I am writing this article on our way to our happy place in the South Island of New Zealand. This must be our tenth or twelfth visit to this region, but it has been nearly three years since we have visited. I miss our mountains and lakes.
Despite having been so often we have never been tempted to buy property in the locale, though we have had plenty of opportunities to do so. We first visited Wanaka for example in 1986, when you could buy lakefront property for way less than a suburban bedsit in Wollongong.
Other than it just being not on our agenda, the major reason has been that this is a “sometimes” thing for us, we have no aspirations to move here though we could live comfortably and happily quite easily. We prefer to treat our albeit regular visits as just that, a visit which we enjoy immensely, that is an enjoyable experience, but one which we look forward to before our departure, and look back fondly on our return home. It is not a permanent thing.
Good friends of ours purchased rural acreage many years ago, and consistently spent EVERY weekend there. One of their children now calls the farm home.
The point of all of this ramble is that you don’t have to own a little piece of paradise to enjoy it. If as we do with New Zealand, your visits are short and intermittent it usually makes more sense economically to either rent a place, or stay in a hotel, regardless of the expense. Ownership of property anywhere in the world usually costs much more than a weeks accommodation in the finest hotel in town, simply because you are not paying for the hotel room all year, whether you are staying there or not. On the other hand, the more regular your visits become, the more viable it is to purchase a property in your Happy Place. Long days spent looking in the Real Estate agents window will not help you to make the right decision, some time with a calculator and a pen can often help. An independent viewpoint from a friend or trusted adviser can also be of benefit, it takes the emotion out of it.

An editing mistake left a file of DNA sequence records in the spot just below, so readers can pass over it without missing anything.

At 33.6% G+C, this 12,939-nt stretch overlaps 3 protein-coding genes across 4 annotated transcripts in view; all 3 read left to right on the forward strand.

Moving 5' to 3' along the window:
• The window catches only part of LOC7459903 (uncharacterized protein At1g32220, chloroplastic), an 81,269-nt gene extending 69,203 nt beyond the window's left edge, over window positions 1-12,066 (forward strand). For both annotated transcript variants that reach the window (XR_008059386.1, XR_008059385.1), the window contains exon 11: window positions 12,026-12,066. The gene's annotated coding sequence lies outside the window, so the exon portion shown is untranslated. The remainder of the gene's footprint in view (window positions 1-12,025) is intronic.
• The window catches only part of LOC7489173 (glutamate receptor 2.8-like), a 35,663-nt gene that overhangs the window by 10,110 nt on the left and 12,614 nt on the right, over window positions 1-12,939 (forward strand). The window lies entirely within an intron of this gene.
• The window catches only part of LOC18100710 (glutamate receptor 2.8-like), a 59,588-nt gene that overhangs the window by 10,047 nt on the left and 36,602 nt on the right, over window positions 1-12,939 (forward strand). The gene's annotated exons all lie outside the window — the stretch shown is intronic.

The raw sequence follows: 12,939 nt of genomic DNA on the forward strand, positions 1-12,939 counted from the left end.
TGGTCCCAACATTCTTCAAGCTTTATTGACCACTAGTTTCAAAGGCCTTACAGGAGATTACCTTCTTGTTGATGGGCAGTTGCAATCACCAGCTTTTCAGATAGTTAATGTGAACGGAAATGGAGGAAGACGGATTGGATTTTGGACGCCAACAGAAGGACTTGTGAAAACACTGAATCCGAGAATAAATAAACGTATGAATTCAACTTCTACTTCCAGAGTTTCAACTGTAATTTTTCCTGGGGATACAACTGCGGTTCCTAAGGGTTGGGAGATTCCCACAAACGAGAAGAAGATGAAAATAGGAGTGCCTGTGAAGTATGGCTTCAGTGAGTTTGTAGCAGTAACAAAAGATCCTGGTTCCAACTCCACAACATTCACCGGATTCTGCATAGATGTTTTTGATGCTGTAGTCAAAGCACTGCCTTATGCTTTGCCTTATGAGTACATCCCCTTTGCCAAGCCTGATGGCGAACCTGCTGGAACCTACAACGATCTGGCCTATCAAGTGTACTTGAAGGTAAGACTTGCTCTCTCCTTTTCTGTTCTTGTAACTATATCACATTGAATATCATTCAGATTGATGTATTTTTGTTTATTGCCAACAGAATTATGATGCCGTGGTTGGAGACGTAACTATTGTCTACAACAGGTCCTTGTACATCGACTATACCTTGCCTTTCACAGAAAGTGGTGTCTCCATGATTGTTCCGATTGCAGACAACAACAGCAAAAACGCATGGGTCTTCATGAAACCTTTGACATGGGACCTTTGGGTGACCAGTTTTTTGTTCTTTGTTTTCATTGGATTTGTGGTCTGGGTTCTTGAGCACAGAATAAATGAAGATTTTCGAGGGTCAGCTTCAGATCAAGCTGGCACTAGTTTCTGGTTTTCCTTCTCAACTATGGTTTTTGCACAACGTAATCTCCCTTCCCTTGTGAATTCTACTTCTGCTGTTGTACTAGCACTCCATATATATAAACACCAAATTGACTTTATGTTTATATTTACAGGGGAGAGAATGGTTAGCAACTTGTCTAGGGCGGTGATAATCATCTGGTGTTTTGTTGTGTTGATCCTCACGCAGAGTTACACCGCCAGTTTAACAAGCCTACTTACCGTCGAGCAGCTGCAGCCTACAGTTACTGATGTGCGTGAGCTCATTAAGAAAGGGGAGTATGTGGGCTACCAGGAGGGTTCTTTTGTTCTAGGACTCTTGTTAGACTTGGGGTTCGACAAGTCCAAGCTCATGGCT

One of the advantages of owning rather than renting is that you can have all of your stuff available without having to bring it with you. Boogie boards, beach umbrellas, ski gear, gumboots, whatever it might be, are always best when accessible when you want to use them, and if like me you can be a forgetful soul, they are often left at home when you walk out for your day at the beach – they are also a pain to pack and transport. The disadvantage is that you are tied to one location, We love to travel around on our trips to New Zealand, staying a night or two here and there, then moving on. It is much the same when we holiday in Australia.
Not all decisions are economic ones of course, but speaking from experience, as families grow larger, both in physical size and in number, the opportunity to spend some time at a really large beachfront home where everyone can come together and enjoy both the location and each other’s company can be quite appealing. The cost of building and owning such a place can be prohibitive, and indeed, the cost of renting it might also give you nosebleeds, but spread across the number of family members, it is often affordable, at least somewhat. I am not going to tell you where my favourite South Coast location is of course, because you might beat me to the punch when booking.
Before you take the plunge and ruin your happy place by owning part of it, consider what it is that makes it perfect, how often you are likely to visit, and what the availability of alternative places to stay is. You might find that buying a place is the best alternative for you, but it is not the only way.